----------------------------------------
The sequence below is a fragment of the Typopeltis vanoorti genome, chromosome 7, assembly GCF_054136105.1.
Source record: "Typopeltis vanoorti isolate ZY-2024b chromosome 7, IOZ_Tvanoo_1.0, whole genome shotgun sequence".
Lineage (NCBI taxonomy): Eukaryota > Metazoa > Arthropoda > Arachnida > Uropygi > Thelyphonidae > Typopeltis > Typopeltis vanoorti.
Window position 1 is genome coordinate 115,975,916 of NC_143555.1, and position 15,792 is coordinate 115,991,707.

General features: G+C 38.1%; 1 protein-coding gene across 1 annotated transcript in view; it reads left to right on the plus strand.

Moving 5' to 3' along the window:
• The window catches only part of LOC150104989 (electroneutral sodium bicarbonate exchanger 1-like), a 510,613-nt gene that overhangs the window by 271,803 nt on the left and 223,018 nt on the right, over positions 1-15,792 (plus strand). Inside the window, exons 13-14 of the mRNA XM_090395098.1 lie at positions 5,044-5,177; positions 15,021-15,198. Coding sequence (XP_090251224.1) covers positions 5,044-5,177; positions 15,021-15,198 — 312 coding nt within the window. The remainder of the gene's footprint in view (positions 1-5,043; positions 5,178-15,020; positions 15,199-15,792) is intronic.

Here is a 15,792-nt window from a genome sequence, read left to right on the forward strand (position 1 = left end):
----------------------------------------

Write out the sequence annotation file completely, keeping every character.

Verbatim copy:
The sequence below is a fragment of the Typopeltis vanoorti genome, chromosome 7, assembly GCF_054136105.1.
Source record: "Typopeltis vanoorti isolate ZY-2024b chromosome 7, IOZ_Tvanoo_1.0, whole genome shotgun sequence".
Lineage (NCBI taxonomy): Eukaryota > Metazoa > Arthropoda > Arachnida > Uropygi > Thelyphonidae > Typopeltis > Typopeltis vanoorti.
Window position 1 is genome coordinate 115,975,916 of NC_143555.1, and position 15,792 is coordinate 115,991,707.

General features: G+C 38.1%; 1 protein-coding gene across 1 annotated transcript in view; it reads left to right on the plus strand.

Moving 5' to 3' along the window:
• The window catches only part of LOC150104989 (electroneutral sodium bicarbonate exchanger 1-like), a 510,613-nt gene that overhangs the window by 271,803 nt on the left and 223,018 nt on the right, over positions 1-15,792 (plus strand). Inside the window, exons 13-14 of the mRNA XM_090395098.1 lie at positions 5,044-5,177; positions 15,021-15,198. Coding sequence (XP_090251224.1) covers positions 5,044-5,177; positions 15,021-15,198 — 312 coding nt within the window. The remainder of the gene's footprint in view (positions 1-5,043; positions 5,178-15,020; positions 15,199-15,792) is intronic.

Here is a 15,792-nt window from a genome sequence, read left to right on the forward strand (position 1 = left end):